In 1993, Banks released Instinct, a solo album of instrumental tracks with him playing all the parts. Only a keyboard player joined him for his next album, Self Contained (1995), which confirmed Peter Banks as a true solo musician. In 1997, Peter was mainly responsible for the release of a double-live Yes set called Something’s Coming (in the UK, being renamed Beyond and Before in the US), a collection of appearances at the BBC during 1969 and 1970, featuring the original lineup in all tracks and with a booklet containing the guitarist’s account of those early days.
Another archival release was Psychosync, a live Flash recording made in 1973 for the King Biscuit Flower Hour and released 25 years later (in 1998). Also, between 1995 and 1997 all three Empire albums were released at last (one per year). Banks also collaborated in 1995’s Tales From Yesterday Yes tribute album performing a version of the song “Astral Traveller” with Robert Berry, appeared on the album Big Beats in 1997 and played on 1999’s Encores, Legends and Paradox, an Emerson, Lake & Palmer tribute album. He also lent a (guitar) hand to 1999’s Come Together People of Funk by Funky Monkey (including keyboardist Gerard Johnson who helped on a number of Banks’ projects in the 1990s).
Those collaborations filled the gap in his own recording career, until 1999, when the album Reduction appeared with similar style as his prior ones. In 2000, he put out a collection of his oldest recordings (many previously unreleased) called Can I Play You Something?. The front sleeve of this last record showed an eight year-old Peter posing with his very first guitar. The track listing includes some early recordings by The Syn, Mabel Greer’s Toyshop, and Yes, including an early rendition of the song “Beyond and Before”.
A short track in the latter collection is called “Lima Loop”. This is because Lima, the capital of Peru, became a special place for Pete in recent years. Cecilia Quino,a Peruvian girl who was a Yes fan moved to the US many years before. Chatting on the Internet, she contacted Peter, and they began a cyber-friendship that ultimately led to their wedding. They married in Lima, where the bride’s parents live, and Peter stayed in Peru for some months in 1999, being present when Yes played in Peru for the first (and only) time.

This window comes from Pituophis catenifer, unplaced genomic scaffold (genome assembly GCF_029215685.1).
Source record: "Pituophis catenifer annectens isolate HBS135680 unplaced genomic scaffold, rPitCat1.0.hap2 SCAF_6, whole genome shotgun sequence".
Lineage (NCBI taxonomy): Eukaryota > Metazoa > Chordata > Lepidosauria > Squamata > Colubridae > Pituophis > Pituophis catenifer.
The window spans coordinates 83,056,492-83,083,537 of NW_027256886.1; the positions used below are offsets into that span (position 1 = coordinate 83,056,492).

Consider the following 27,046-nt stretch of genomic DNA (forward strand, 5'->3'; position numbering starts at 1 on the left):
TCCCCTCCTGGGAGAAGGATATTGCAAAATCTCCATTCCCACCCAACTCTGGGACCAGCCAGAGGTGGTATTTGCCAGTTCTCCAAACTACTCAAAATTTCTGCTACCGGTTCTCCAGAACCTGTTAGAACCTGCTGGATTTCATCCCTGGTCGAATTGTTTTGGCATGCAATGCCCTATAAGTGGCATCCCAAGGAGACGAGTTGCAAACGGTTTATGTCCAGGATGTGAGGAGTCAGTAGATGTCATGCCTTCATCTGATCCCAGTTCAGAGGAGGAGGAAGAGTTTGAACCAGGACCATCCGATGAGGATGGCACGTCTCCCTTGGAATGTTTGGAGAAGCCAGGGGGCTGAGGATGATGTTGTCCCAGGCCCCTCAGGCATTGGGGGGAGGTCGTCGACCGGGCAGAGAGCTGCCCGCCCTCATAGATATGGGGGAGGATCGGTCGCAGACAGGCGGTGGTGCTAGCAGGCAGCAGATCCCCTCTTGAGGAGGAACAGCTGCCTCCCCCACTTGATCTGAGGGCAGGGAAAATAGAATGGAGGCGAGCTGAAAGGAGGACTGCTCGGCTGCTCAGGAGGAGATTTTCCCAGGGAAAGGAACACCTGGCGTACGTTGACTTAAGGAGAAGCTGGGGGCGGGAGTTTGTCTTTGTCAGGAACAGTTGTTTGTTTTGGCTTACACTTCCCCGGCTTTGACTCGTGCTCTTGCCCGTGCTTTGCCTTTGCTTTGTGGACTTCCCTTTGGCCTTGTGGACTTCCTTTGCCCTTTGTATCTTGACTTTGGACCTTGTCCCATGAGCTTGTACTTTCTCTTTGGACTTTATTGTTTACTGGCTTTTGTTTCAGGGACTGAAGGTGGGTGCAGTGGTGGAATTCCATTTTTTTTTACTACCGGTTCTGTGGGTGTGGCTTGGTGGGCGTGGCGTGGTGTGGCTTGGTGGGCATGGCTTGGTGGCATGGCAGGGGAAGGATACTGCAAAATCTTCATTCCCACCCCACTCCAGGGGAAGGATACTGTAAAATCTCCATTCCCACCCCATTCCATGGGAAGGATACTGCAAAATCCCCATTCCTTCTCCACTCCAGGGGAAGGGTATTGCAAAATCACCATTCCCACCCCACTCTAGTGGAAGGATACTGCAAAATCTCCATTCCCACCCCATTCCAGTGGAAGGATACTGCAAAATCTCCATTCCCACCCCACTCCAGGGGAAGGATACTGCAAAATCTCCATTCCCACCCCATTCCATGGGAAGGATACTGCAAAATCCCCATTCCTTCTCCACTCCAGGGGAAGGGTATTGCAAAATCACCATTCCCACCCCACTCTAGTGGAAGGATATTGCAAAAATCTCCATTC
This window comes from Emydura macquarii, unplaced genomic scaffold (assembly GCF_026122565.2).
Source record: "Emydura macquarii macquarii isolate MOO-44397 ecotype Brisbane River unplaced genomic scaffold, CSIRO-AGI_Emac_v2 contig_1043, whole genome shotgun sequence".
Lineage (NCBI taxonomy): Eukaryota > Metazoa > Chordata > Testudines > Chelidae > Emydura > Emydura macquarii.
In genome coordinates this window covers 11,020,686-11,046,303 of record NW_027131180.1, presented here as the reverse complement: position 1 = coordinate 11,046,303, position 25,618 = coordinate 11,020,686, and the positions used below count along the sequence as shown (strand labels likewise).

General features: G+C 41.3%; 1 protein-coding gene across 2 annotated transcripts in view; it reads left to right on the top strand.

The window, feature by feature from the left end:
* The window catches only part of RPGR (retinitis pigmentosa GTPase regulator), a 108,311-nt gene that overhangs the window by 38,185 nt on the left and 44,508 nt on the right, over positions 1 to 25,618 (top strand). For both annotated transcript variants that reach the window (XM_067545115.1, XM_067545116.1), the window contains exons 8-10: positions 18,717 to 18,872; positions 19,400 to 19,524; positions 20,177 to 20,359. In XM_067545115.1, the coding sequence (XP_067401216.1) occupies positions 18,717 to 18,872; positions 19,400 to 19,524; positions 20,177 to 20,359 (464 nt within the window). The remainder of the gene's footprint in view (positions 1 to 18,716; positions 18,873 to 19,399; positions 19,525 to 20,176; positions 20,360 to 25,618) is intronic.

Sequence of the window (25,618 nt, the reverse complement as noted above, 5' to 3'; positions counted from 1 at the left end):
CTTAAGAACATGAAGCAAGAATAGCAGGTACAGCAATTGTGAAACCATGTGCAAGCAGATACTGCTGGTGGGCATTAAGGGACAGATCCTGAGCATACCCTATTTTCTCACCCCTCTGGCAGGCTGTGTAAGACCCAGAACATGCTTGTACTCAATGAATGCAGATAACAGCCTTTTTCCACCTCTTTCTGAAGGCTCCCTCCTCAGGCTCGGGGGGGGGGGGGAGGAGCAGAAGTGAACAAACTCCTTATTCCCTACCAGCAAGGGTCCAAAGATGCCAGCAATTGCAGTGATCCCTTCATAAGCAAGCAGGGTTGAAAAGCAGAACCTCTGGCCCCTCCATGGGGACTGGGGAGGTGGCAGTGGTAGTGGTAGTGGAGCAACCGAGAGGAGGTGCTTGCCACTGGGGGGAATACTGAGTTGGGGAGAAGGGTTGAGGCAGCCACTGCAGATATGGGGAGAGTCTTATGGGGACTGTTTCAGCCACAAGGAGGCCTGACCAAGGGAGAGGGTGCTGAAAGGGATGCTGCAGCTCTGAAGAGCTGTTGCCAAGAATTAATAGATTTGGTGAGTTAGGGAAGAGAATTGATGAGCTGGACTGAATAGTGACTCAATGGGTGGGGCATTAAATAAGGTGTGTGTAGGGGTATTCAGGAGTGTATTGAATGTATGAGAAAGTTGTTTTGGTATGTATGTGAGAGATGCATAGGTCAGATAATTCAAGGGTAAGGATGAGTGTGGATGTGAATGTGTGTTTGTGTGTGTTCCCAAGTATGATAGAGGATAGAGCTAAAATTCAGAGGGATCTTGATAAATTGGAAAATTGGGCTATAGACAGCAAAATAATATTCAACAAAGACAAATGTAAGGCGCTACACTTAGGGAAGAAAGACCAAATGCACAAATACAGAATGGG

Following an appearance by Peter Banks and Geoff Downes together at the 1998 edition of Yestival (a Yes fan festival with many members or ex-members of the band attending), the pair played some sessions and the possibility of Banks joining Asia was mooted. However, these sessions did not lead anywhere.
Banks has appeared in small concerts by new young local bands of his liking, including the Yes tribute band Fragile. Recent recorded appearances by Banks include Jabberwocky (2000) and Hound of the Baskervilles (2002), a pair of albums recorded by Oliver Wakeman (Rick Wakeman’s son) and Clive Nolan. He has also guested on Gerard Johnson’s Funky Monkey project further.
Banks was initially involved in a reunion of The Syn in 2004, but left the band. He also turned down an offer to be involved in a Flash reunion.
In late 2004, Banks formed a new improvising band, Harmony In Diversity, with Andrew Booker and Nick Cottam (who had been working together as duo Pulse Engine). They played a short UK tour in March 2006, and released an EP called “Trying”. Booker left the band soon after. He was replaced by David Speight and the band continue to play live, while Banks is also planning a related project with keyboardist Gonzalo Carrera.
In late 2004, Banks formed a new improvising band, Harmony In Diversity, with Andrew Booker and Nick Cottam (who had been working together as duo Pulse Engine. They played a short UK tour in March 2006, and released an EP called “Trying”. Booker left the band soon after. He was replaced by David Speight and the band continue to play live, while Banks planned a related project with keyboardist Gonzalo Carrera. Banks’ Harmony in Diversity were supported by the Hungarian band, Yesterdays, at the MiniProg Festival in Budapest in February 2007.
In Gibson Guitar’s ‘Lifestyle’ e-magazine of 3 February 2009, Banks was listed as one of the “10 Great Prog Rock Guitarists”.
Banks passed away on 8 March 2013.
Edited by bowersbe2002 on 16 Aug 2013, 20:48